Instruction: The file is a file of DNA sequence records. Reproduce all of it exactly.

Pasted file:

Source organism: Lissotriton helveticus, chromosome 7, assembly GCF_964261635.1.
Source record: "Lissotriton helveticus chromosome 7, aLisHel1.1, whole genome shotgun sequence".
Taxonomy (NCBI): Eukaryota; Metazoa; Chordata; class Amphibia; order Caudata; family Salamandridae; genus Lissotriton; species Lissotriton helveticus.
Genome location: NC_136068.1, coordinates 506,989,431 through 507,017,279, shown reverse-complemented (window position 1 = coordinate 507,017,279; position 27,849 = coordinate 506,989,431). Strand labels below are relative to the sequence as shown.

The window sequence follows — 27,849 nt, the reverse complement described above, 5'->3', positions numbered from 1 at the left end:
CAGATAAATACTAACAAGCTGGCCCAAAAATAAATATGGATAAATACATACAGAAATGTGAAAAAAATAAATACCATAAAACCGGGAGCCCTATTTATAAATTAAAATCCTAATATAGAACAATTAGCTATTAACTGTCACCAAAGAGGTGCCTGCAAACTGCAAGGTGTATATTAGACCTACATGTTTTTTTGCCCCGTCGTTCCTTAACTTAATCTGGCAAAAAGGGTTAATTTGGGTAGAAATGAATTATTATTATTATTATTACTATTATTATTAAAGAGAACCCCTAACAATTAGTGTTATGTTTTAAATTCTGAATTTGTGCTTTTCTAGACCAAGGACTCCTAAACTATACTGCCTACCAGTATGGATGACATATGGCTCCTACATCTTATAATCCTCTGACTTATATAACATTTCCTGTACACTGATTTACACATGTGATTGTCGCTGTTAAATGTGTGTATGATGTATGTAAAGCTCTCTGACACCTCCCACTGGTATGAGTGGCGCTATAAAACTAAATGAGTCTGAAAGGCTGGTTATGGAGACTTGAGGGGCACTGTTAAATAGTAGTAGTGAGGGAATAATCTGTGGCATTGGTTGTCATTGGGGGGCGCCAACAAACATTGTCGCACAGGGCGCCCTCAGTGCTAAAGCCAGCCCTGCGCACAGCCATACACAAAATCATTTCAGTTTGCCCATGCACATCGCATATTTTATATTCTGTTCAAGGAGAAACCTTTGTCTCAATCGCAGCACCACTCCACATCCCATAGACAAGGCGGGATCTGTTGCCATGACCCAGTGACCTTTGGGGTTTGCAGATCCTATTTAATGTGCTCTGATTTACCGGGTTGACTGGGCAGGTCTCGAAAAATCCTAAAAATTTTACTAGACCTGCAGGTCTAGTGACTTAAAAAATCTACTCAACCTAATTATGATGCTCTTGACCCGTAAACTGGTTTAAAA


Source organism: Lissotriton helveticus, chromosome 7, assembly GCF_964261635.1.
Source record: "Lissotriton helveticus chromosome 7, aLisHel1.1, whole genome shotgun sequence".
Taxonomy (NCBI): Eukaryota; Metazoa; Chordata; class Amphibia; order Caudata; family Salamandridae; genus Lissotriton; species Lissotriton helveticus.
Genome location: NC_136068.1, coordinates 506,989,431 through 507,017,279, shown reverse-complemented (window position 1 = coordinate 507,017,279; position 27,849 = coordinate 506,989,431). Strand labels below are relative to the sequence as shown.

The window sequence follows — 27,849 nt, the reverse complement described above, 5'->3', positions numbered from 1 at the left end:
CAGATAAATACTAACAAGCTGGCCCAAAAATAAATATGGATAAATACATACAGAAATGTGAAAAAAATAAATACCATAAAACCGGGAGCCCTATTTATAAATTAAAATCCTAATATAGAACAATTAGCTATTAACTGTCACCAAAGAGGTGCCTGCAAACTGCAAGGTGTATATTAGACCTACATGTTTTTTTGCCCCGTCGTTCCTTAACTTAATCTGGCAAAAAGGGTTAATTTGGGTAGAAATGAATTATTATTATTATTATTACTATTATTATTAAAGAGAACCCCTAACAATTAGTGTTATGTTTTAAATTCTGAATTTGTGCTTTTCTAGACCAAGGACTCCTAAACTATACTGCCTACCAGTATGGATGACATATGGCTCCTACATCTTATAATCCTCTGACTTATATAACATTTCCTGTACACTGATTTACACATGTGATTGTCGCTGTTAAATGTGTGTATGATGTATGTAAAGCTCTCTGACACCTCCCACTGGTATGAGTGGCGCTATAAAACTAAATGAGTCTGAAAGGCTGGTTATGGAGACTTGAGGGGCACTGTTAAATAGTAGTAGTGAGGGAATAATCTGTGGCATTGGTTGTCATTGGGGGGCGCCAACAAACATTGTCGCACAGGGCGCCCTCAGTGCTAAAGCCAGCCCTGCGCACAGCCATACACAAAATCATTTCAGTTTGCCCATGCACATCGCATATTTTATATTCTGTTCAAGGAGAAACCTTTGTCTCAATCGCAGCACCACTCCACATCCCATAGACAAGGCGGGATCTGTTGCCATGACCCAGTGACCTTTGGGGTTTGCAGATCCTATTTAATGTGCTCTGATTTACCGGGTTGACTGGGCAGGTCTCGAAAAATCCTAAAAATTTTACTAGACCTGCAGGTCTAGTGACTTAAAAAATCTACTCAACCTAATTATGATGCTCTTGACCCGTAAACTGGTTTAAAA